Volunteering at Shamsa Village

Shamsa group

Living and working as PARSA staff in Afghanistan we have the privilege of working with all types of people who are united in a common goal – to care for and help the Afghan people. On Friday we had our first volunteer day at Shamsa Village, a private orphanage with children who have no families to spend time with.  Against a backdrop of internationals being targeted by the insurgency, with doctors at CURE Hospital assassinated only the day before – our volunteers came out despite the threat to be with the kids.  We are working for the 7 million Afghans who came out to vote for their future leaders, in spite of threats on their lives by the Taliban…and none of us regret it. It was a great day with the kids filled with fun and laughter.  Thank you folks!

Subscribe to PARSA’s “Living and Working in Afghanistan Blog”

Sherock the “Fighting Dog”

The Story of Sherock, by Reese Hume

I found Sherock (his name means “Little Lion”) in Chagcharran, Ghor, when I was working there on a project with the orphanage about five years ago.  He is a central Asian Mastif, an ancient breed used for protecting large herds from wolves.  Dogs of this breed also end up as “fighting dogs” in Afghanistan and have tough lives. But not Sherock. I brought him back to Kabul and he has been my best buddy ever since.

Here is our story.

Subscribe to PARSA’s “Living and Working in Afghanistan Blog”

Nassim the Orphan, Part 2 – Opium Village

Nassim the Orphan. Part 2: Trip to Nassim’s Opium Village

Written by Conor Osteen

First the roads. They were dirt the entire way and I was expecting this, but I had also figured that they would have been purposefully made, smoothed over even to facilitate the transfer of people from Point A to Point B. Silly me. The roads were the natural result of cars following the same path over and over; we drove in the ruts that had been imprinted by heavier trucks and from time to time our car’s tires scraped against the sides of the ruts, bouncing us from side to side. At first I imagined it was like being on a particularly cloying rollercoaster. Then I imagined it was like being inside a piñata. Then I stopped imagining things.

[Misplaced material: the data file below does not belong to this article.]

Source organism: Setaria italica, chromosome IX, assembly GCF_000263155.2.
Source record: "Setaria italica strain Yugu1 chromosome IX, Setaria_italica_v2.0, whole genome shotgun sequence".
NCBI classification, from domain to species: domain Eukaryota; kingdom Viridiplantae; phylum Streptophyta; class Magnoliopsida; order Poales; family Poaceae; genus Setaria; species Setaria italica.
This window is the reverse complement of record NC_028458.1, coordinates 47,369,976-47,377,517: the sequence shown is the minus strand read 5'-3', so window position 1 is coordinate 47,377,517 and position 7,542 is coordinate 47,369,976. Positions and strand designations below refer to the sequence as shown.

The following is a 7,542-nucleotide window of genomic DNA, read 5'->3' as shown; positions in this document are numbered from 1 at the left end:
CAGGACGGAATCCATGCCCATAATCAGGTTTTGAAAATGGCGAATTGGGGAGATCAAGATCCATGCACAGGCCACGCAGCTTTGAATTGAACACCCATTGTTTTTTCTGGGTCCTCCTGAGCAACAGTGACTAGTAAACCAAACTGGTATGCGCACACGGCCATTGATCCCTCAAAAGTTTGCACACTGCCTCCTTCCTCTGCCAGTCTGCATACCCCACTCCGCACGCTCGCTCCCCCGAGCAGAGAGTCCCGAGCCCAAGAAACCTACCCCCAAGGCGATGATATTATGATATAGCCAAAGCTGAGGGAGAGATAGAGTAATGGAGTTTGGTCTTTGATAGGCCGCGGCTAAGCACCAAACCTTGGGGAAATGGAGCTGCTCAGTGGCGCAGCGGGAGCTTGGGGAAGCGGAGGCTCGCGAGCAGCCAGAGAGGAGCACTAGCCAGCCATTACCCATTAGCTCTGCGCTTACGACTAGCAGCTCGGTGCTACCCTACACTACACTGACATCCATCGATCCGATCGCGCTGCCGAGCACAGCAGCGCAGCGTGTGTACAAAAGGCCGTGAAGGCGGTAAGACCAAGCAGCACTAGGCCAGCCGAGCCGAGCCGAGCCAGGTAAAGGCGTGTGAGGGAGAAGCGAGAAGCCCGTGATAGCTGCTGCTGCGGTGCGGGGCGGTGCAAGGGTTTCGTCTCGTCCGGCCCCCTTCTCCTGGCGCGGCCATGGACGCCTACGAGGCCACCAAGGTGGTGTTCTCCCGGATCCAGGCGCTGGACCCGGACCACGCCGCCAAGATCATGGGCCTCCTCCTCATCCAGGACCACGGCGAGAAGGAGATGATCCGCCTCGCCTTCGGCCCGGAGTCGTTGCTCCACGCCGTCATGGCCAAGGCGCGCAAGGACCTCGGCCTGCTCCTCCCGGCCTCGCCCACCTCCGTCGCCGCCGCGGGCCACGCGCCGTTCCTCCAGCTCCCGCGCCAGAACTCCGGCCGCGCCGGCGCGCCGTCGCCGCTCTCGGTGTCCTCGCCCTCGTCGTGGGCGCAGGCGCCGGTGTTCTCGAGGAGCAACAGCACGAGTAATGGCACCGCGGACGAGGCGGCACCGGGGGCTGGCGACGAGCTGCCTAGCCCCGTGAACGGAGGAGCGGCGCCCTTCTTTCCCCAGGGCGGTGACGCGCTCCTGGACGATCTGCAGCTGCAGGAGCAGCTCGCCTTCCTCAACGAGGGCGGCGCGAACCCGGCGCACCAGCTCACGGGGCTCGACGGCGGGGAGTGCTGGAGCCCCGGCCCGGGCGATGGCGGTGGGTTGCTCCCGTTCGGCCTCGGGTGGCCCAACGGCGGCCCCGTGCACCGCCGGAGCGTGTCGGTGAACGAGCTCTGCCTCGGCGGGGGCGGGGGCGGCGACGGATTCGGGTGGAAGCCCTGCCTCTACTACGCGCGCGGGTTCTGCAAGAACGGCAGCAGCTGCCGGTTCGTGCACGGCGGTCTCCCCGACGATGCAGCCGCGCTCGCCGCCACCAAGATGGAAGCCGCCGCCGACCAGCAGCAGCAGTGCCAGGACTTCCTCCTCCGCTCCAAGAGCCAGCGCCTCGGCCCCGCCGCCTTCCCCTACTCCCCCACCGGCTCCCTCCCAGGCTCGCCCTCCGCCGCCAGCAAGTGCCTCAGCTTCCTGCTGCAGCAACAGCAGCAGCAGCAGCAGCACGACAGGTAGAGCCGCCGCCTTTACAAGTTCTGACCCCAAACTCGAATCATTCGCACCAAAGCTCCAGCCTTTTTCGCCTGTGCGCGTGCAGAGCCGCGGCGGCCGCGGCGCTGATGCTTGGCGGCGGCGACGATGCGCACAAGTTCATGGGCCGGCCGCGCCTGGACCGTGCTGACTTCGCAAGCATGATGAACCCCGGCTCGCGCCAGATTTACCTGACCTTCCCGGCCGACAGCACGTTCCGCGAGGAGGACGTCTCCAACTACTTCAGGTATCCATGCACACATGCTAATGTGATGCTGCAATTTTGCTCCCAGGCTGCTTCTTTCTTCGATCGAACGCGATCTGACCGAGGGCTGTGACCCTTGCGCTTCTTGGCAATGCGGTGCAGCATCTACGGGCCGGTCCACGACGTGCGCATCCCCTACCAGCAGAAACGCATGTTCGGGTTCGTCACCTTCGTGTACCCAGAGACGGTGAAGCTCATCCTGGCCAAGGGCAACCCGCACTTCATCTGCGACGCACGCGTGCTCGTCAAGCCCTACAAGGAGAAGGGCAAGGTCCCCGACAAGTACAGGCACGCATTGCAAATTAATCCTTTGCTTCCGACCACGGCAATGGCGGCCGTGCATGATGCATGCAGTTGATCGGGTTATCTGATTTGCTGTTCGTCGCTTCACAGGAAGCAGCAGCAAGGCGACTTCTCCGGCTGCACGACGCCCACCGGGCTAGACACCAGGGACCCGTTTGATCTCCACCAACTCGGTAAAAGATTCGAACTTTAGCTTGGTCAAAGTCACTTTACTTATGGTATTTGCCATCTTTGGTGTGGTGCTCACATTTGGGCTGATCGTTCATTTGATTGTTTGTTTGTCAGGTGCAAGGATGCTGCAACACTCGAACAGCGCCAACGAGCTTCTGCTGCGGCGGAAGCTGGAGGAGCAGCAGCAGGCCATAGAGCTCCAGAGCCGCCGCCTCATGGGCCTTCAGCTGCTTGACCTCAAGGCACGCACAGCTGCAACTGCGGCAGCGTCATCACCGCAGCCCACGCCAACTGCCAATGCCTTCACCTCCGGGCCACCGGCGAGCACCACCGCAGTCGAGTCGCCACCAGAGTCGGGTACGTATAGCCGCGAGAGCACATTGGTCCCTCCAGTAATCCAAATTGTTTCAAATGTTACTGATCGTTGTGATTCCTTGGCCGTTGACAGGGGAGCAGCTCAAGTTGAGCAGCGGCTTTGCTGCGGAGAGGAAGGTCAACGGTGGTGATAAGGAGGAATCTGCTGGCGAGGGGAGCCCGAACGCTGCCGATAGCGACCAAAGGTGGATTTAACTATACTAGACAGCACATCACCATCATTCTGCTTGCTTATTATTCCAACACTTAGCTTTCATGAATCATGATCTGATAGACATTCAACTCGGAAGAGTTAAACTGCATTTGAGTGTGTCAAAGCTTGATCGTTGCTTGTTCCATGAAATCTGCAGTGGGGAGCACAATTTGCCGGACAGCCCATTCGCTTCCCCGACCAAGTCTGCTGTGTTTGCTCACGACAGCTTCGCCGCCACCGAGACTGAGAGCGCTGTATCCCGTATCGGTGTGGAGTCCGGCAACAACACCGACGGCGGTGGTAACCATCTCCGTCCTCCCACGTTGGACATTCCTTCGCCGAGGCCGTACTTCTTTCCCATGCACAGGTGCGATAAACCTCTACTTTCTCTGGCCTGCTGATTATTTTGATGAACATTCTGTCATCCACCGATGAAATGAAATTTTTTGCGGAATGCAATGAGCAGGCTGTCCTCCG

I sat in the back seat, sandwiched between the principal of the orphanage and Reese, Marnie’s son. Somehow, in a way I’ll never be able to fathom, Reese managed to doze through the unrelenting turbulence, waking only briefly when the bumps in the road knocked his head hard against my shoulder. The principal just looked carsick, and stared out the window. In the trunk was Nassim, who had decided to come along to see his family and village for what was almost surely the last time.

The scenery impressed me. Just like in the airplane ride over, I got the sense that the hills around us were an endless expanse. Cresting each ridge showed more of the same, and the further east we went, the steeper the slopes became, until off in the distance they blended into proper rock-faced, dry, barren looking mountains. There was an unsettling sense of deja vu as we drove on. The landscape was so unchanging that time bended. Two hours could have been five, or it could have been 30 minutes. Whenever I looked at my watch, I forgot what time it had been before.

As we got close, the road got narrower until our car could barely squeeze along the track cut out of a steep-inclined slope. In front of us on the road, men and boys drove donkeys out of our way, whipping them roughly with thin canes and staring at us like we were in an armored convoy rather than a beat up SUV. Whenever we slowed down, the cloud of dust that we kicked up in our wake surrounded the car and streamed through the open windows. We wrapped the scarves we wore around our faces, and by the time we got there we looked like we’d showered in dust.